By Paul Kiefer
At the end of an emotional hearing on Wednesday, Russell Harvey still looked nervous. The 60-year-old sat facing a webcam in an office at the Monroe Correctional Complex in Snohomish County—his beige uniform matching the empty wall behind him—as King County Superior Court Judge David Steiner signed the paperwork releasing Harvey after more than two decades in prison.
Just before Judge Steiner ended the hearing, Harvey leaned closer to the computer in front of him. “Thank you, Judge. I’m sure it was a tough decision.”
“It wasn’t,” Steiner replied.
Harvey is the second inmate in King County to be resentenced under a new Washington law that retroactively removes second-degree robbery from the list of offenses targeted by the state’s “three-strikes” statute, which imposes a life sentence without parole for so-called “persistent offenders.” In 1993, Washington became the first state in the country to adopt a three-strikes policy; at the time, the measure received broad bipartisan support.
But some Washington lawmakers are now trying to correct the long-term consequences of the “tough on crime” era, including by reconsidering the state’s harsh sentencing guidelines for nonviolent crimes. The bill that led to Harvey’s release, sponsored by Sen. Jeannie Darnielle (D-27, Tacoma), is only one element of the broader push to address excessive sentences, but for both incarcerated people and the King County Prosecutor’s Office, the new law is the culmination of more than a decade of advocacy.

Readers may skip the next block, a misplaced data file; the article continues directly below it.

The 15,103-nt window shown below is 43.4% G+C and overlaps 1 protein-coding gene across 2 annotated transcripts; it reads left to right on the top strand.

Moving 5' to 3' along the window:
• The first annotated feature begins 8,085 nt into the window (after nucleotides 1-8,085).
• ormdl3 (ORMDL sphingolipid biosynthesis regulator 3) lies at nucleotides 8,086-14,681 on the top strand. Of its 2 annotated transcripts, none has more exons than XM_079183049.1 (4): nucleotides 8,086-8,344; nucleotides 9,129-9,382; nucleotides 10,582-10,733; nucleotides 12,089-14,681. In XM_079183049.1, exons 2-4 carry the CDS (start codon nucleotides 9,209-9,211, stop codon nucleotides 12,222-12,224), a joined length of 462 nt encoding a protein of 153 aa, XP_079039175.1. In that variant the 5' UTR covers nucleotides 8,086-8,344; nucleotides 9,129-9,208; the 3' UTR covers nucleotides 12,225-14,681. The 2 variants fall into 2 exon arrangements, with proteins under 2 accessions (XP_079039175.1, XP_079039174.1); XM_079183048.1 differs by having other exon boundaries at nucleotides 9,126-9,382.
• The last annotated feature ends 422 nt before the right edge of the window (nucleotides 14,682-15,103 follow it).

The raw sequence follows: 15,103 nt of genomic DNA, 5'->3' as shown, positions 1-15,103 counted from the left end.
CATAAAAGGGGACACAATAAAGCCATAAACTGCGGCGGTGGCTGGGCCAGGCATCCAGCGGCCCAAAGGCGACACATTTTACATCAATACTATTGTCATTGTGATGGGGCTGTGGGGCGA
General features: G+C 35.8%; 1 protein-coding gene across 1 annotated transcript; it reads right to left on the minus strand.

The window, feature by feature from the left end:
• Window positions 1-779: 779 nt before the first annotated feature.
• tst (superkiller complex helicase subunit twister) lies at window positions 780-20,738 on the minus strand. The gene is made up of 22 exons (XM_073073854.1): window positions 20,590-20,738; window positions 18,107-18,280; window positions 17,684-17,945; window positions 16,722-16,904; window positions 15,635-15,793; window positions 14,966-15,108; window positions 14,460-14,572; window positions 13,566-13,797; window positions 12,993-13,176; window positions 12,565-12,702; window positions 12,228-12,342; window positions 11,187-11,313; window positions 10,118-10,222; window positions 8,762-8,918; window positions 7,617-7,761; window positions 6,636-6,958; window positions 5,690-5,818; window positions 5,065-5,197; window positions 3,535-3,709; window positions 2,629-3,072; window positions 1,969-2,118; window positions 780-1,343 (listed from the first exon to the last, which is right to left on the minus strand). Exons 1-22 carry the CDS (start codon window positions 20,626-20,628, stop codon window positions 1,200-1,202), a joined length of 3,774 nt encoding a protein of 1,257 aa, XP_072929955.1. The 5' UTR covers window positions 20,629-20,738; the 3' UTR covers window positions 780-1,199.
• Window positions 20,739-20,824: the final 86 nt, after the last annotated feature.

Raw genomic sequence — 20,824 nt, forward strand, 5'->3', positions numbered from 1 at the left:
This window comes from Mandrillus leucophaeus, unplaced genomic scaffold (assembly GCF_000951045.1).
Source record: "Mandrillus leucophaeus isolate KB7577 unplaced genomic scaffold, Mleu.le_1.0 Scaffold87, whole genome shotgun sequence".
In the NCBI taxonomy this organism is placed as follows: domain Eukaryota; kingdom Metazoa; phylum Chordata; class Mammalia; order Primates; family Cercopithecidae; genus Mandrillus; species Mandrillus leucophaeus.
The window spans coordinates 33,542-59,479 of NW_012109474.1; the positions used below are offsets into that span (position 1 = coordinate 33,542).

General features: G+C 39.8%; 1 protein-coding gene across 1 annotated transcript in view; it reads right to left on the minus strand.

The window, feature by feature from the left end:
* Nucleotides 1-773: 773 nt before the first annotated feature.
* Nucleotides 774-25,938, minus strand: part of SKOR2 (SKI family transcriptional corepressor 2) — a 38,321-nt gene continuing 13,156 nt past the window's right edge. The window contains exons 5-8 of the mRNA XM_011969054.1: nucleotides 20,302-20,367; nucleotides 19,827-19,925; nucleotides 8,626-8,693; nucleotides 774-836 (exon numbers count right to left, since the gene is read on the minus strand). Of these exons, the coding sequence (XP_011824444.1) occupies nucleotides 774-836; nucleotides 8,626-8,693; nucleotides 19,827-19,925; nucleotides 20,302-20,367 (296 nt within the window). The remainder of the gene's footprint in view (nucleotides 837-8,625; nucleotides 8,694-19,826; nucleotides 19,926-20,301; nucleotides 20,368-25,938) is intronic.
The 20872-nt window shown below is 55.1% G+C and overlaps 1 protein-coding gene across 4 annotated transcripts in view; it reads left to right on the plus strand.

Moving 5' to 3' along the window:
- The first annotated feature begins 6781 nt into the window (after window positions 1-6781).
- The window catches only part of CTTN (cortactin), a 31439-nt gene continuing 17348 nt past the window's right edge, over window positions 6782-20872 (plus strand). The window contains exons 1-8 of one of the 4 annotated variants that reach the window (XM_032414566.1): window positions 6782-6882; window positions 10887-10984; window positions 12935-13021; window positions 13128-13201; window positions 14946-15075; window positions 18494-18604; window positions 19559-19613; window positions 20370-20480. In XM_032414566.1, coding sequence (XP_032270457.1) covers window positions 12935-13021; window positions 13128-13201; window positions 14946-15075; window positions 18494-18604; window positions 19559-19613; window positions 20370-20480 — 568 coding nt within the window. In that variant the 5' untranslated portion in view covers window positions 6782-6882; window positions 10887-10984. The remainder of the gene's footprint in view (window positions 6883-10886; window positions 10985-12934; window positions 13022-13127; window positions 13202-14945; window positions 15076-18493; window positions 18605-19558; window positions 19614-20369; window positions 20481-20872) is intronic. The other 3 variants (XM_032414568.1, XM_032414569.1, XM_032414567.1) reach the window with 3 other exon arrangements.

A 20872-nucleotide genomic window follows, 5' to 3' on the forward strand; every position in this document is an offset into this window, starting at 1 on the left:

“For a long time, you had to be able to prove that there were ‘exceptional’ circumstances to get someone released. And our office was arguing that life sentences for second-degree robbery were ‘exceptional’ in and of themselves—in a bad way.”—Carla Lee, King County Prosecutor’s Office
Twenty-four years ago, a King County Superior Court judge sentenced Harvey to life in prison after his third arrest for second-degree robbery, which—unlike other three-strikes offenses like rape and manslaughter—generally doesn’t involve a weapon or injury to another person. In the early years of his sentence, Harvey told the court, he repeatedly clashed with prison administrators and spent time in an “intensive management unit”—in other words, solitary confinement.